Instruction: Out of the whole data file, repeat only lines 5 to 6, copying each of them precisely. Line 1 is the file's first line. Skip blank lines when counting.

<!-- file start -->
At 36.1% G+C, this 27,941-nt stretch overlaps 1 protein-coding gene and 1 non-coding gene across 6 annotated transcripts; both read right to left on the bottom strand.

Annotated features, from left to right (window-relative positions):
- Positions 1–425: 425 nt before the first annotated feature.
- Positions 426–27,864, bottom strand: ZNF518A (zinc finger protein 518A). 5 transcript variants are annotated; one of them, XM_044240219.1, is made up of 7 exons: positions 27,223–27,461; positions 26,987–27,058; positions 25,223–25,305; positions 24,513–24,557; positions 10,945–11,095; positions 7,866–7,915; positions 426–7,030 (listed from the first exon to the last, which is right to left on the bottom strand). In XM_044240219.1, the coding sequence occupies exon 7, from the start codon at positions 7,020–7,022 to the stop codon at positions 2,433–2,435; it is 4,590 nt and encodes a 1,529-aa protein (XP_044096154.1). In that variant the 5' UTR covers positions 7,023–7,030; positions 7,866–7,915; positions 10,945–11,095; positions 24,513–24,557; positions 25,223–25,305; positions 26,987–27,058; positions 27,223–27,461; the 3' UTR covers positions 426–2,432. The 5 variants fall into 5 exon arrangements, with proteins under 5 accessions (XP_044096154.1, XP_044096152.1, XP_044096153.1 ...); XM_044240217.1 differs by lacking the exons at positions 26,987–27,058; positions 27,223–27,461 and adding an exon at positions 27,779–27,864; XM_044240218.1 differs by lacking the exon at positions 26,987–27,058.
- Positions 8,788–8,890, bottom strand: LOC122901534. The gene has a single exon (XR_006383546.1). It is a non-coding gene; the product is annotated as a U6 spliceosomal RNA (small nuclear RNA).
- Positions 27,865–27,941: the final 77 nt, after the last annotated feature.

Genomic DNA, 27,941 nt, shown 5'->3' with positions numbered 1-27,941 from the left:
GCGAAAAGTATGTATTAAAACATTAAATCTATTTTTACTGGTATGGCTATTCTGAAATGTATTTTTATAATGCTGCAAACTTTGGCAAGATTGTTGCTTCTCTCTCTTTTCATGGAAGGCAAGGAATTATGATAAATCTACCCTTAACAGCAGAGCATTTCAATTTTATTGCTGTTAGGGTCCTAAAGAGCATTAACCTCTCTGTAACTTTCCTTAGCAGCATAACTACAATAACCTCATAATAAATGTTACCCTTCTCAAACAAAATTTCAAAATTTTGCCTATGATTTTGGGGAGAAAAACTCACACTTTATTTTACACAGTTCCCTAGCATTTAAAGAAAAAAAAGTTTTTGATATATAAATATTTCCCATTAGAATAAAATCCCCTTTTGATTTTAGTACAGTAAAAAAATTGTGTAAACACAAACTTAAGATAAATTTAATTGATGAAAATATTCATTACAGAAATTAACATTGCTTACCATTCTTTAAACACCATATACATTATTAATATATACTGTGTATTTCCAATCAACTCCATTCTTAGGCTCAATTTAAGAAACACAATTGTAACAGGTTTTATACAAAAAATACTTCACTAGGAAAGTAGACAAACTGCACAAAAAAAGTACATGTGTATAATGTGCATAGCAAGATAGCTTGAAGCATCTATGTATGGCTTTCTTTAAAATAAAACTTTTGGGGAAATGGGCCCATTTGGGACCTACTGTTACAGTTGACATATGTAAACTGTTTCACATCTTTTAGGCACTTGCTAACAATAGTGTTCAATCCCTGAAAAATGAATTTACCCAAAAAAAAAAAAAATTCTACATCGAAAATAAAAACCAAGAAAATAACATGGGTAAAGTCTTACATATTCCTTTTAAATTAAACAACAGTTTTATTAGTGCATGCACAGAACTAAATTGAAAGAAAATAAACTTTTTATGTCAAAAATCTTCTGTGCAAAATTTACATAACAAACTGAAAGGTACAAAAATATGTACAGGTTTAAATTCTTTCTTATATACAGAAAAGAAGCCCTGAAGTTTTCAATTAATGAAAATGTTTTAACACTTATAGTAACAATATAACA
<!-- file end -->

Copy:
- Positions 8,788–8,890, bottom strand: LOC122901534. The gene has a single exon (XR_006383546.1). It is a non-coding gene; the product is annotated as a U6 spliceosomal RNA (small nuclear RNA).
- Positions 27,865–27,941: the final 77 nt, after the last annotated feature.